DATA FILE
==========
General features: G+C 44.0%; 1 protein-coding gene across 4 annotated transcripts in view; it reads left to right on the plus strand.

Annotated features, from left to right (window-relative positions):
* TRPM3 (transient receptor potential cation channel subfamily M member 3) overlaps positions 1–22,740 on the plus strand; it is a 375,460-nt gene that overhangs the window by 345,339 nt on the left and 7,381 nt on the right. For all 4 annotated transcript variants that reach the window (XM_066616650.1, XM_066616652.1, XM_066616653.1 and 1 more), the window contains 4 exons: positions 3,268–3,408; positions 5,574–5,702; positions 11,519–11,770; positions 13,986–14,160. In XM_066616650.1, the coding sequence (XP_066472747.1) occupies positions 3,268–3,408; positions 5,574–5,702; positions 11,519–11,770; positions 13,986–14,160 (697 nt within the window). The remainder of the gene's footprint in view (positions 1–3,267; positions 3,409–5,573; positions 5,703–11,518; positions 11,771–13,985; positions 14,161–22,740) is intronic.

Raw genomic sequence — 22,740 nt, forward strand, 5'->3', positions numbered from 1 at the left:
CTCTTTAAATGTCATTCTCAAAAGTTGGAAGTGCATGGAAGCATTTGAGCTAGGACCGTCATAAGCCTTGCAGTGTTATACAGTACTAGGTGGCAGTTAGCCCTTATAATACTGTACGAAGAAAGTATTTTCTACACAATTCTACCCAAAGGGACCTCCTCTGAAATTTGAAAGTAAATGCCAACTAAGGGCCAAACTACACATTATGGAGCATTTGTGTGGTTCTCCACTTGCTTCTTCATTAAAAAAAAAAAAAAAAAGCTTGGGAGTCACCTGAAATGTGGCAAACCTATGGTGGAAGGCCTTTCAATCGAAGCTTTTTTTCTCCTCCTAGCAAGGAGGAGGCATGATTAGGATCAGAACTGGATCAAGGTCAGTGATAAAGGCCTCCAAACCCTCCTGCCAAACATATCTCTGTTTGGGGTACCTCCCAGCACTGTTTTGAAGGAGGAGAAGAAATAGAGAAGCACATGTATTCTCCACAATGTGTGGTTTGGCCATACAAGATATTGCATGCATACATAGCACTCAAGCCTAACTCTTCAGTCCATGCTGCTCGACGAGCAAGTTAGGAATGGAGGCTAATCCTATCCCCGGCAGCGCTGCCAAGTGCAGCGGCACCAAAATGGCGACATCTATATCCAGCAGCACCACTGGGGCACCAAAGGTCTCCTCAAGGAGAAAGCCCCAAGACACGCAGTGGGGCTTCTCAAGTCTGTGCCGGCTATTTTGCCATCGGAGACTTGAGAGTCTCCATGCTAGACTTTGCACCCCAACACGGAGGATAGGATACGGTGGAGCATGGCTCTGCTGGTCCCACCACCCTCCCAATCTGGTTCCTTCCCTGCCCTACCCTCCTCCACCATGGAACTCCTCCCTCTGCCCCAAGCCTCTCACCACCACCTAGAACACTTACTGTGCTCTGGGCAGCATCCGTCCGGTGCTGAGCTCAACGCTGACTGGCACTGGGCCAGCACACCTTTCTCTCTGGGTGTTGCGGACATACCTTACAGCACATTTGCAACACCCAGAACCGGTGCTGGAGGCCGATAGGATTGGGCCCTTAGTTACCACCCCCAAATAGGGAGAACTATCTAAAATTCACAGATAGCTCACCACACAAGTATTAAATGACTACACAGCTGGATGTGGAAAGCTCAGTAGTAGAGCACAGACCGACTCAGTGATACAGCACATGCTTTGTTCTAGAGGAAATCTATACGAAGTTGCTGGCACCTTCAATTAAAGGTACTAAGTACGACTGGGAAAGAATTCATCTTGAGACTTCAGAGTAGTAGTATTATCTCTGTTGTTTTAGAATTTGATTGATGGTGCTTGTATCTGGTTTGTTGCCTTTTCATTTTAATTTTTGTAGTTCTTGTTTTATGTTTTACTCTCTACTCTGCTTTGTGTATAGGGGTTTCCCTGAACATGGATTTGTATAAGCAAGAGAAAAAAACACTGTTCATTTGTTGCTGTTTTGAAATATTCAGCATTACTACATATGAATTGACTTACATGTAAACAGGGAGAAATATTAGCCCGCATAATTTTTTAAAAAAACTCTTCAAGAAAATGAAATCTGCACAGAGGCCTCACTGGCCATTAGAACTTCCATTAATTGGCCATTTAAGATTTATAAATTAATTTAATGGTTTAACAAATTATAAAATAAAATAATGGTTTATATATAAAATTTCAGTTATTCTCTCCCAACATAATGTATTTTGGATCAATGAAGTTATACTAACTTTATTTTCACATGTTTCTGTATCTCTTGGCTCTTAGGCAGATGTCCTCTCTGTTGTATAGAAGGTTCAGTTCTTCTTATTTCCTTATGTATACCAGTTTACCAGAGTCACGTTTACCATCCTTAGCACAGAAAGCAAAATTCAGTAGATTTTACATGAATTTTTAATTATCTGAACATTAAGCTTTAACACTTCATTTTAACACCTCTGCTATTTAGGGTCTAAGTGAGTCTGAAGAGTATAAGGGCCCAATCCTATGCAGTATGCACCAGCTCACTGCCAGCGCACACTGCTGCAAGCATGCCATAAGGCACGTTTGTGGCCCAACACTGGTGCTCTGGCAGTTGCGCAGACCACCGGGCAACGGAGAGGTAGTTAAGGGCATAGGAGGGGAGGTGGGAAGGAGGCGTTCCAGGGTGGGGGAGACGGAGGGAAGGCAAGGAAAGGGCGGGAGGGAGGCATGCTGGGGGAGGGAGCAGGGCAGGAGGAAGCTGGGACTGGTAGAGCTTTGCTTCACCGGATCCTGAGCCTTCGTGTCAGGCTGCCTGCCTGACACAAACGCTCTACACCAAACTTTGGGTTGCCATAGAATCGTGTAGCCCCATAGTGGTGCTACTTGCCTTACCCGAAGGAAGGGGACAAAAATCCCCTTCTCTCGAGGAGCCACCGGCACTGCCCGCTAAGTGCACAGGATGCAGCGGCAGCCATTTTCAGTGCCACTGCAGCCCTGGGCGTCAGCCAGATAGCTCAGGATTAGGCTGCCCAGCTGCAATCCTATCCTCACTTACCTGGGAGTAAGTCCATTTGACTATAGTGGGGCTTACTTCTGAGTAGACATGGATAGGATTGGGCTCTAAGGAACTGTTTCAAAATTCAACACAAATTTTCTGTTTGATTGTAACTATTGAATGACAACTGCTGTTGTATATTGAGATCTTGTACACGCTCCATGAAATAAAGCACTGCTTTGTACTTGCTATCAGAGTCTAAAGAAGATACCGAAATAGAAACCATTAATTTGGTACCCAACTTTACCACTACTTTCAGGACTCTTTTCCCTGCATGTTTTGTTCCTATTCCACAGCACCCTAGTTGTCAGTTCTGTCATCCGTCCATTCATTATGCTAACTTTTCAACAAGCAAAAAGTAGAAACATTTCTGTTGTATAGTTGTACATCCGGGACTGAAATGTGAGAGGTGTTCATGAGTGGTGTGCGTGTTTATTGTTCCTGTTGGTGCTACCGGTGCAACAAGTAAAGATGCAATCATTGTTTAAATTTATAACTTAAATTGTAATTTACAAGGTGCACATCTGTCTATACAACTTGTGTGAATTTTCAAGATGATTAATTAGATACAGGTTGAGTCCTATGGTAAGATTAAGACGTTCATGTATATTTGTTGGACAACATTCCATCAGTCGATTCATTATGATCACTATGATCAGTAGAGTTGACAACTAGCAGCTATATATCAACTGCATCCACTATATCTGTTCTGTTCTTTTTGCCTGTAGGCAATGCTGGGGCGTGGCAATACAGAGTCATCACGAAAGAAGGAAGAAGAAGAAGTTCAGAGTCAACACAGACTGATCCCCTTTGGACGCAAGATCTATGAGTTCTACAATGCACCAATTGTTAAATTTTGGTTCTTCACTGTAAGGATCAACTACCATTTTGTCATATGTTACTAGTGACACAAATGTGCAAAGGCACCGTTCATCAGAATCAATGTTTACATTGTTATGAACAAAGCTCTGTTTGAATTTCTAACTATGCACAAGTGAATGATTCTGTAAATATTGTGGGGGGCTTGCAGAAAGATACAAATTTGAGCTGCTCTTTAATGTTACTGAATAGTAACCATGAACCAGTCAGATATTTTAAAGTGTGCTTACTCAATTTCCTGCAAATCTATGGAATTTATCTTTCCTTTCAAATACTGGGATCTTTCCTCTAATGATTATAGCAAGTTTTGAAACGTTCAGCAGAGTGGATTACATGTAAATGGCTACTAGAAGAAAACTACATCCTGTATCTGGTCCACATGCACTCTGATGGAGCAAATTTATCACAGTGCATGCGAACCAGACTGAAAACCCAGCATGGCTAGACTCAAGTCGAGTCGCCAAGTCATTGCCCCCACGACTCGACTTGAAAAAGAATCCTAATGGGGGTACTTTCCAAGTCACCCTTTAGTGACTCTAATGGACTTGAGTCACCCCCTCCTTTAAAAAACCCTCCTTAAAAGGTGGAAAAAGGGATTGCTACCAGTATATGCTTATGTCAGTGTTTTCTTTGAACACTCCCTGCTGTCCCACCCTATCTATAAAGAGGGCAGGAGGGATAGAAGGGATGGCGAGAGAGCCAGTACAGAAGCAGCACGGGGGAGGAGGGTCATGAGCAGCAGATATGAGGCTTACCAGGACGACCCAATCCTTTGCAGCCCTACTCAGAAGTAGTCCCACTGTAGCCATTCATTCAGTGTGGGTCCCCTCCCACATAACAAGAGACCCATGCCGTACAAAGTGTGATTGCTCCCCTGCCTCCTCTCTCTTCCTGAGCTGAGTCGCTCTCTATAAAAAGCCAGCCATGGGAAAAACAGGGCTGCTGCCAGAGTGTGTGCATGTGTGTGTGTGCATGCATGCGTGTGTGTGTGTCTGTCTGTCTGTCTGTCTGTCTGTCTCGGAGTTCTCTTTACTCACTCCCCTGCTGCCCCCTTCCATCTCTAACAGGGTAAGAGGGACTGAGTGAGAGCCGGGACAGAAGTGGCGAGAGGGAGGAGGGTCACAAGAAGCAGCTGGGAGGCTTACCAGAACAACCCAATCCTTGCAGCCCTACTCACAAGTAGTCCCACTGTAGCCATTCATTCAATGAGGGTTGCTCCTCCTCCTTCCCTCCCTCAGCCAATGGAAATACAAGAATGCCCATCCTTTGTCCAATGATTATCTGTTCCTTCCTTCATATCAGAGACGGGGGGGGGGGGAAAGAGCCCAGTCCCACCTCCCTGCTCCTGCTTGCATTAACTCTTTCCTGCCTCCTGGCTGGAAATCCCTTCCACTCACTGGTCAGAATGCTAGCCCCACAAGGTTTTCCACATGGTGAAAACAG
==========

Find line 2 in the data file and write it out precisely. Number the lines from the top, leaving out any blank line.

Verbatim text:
Annotated features, from left to right (window-relative positions):